Measuring in at a whopping 5 foot 1 3⁄4 inch, my athletic abilities are often underestimated. Strangers feel inclined to interject their wisdom by letting me know that I will be unable to tackle a particular climbing route: “That’s going to be too reachy for you, try something else” I remain humble, tackle the climb and often surprise those who assume I cannot perform. I apply those learnings in my everyday life – both on a personal and professional level.

3. Self-discovery of my true authentic self by riding for the sake of riding. Through countless solo bike rides and being surrounded by a support system that encouraged me to encompass fearlessness and bravery, I fully embraced who I am by coming out in my adulthood to myself and my small chosen family in San Diego.

Kelly Ann Stancel
Age: 45 years young
Hometown: Jolliet, Illinois

I am applying for this scholarship because I have been logistically planning to create a biking program which will focus on recovery from trauma. I am a female US Army veteran and have found cycling helps me cope with PTSD as a result of MST, military sexual trauma. One in ten men and one in three women will undergo this horrific trauma while serving their country. I not only want to assist veterans with trauma but anyone who may be suffering silently, to use cycling as a means to a normal life. Applying for and accomplishing this Alaska ride will enhance my riding skills as well as my leadership skills. There is a lack of organizations who serve those who have had severe trauma and even more of a gap in recreation for those individuals. Endurance riding is very beneficial for those who have undergone trauma. I have only had the opportunity to locally tour around my home in Washington state. Each time I ride and return, I feel better. I want others to be able to experience life again with less worry and anxiety. Cycling has helped me immensely and I want to share cycling with others. Riding 1,000 miles would truly be a challenge and I am excited to apply for the opportunity.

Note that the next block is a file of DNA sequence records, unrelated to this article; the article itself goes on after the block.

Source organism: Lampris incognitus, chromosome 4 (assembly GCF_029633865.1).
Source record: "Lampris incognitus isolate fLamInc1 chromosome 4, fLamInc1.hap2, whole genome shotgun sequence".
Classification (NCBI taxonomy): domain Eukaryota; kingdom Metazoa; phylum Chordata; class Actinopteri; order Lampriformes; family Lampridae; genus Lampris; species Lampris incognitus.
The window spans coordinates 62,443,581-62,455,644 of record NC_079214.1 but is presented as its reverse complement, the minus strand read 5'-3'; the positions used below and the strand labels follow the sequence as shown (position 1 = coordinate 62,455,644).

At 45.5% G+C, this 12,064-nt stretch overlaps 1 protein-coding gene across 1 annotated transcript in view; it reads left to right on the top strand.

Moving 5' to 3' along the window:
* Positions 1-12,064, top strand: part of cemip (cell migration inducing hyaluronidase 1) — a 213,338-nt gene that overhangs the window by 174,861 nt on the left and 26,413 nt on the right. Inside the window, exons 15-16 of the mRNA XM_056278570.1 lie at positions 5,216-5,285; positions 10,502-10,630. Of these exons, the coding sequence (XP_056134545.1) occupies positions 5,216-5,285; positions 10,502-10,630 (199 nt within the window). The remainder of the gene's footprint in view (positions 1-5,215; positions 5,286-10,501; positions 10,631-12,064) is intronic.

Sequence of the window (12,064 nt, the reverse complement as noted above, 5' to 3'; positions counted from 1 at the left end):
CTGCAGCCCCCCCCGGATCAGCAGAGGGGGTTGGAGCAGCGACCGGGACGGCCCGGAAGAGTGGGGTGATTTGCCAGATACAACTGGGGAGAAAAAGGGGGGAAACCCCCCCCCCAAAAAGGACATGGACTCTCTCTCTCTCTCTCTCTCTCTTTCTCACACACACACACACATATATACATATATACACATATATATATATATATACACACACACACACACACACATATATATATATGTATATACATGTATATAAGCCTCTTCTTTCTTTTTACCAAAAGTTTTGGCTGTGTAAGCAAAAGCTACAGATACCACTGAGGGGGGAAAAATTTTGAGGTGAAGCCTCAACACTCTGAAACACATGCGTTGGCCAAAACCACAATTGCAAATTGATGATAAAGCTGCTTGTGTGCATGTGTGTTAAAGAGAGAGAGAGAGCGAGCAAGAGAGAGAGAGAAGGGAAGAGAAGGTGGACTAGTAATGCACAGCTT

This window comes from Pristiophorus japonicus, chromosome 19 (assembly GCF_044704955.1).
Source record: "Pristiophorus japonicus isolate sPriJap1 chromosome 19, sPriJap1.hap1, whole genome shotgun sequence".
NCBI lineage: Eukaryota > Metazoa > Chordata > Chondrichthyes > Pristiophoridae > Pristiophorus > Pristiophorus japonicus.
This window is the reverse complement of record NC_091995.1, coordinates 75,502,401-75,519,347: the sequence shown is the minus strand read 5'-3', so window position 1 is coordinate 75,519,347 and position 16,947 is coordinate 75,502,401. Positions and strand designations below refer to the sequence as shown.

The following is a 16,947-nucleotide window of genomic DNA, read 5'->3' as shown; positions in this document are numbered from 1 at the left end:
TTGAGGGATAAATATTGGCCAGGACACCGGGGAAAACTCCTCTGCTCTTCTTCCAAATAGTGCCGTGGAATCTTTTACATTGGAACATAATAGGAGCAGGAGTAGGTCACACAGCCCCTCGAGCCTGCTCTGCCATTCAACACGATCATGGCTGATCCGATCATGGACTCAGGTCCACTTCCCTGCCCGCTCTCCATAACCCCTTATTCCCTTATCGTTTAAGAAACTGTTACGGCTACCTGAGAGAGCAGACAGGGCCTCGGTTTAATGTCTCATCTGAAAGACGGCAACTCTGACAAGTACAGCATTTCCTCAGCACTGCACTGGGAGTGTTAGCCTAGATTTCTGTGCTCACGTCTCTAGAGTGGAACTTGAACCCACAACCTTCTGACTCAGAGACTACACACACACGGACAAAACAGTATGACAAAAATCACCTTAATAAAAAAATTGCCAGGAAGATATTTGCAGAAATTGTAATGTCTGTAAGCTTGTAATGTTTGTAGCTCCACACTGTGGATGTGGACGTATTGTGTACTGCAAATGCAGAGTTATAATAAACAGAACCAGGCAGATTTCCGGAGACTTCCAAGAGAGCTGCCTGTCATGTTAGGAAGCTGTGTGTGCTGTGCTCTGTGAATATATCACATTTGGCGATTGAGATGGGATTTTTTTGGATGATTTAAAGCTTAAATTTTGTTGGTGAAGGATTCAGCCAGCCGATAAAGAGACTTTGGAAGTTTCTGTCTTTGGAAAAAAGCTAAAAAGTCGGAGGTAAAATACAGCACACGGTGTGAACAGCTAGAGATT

Design a 1,000 mile route in Alaska and share this route with us. Go big or go home. Let’s do this. Deadhorse to Homer.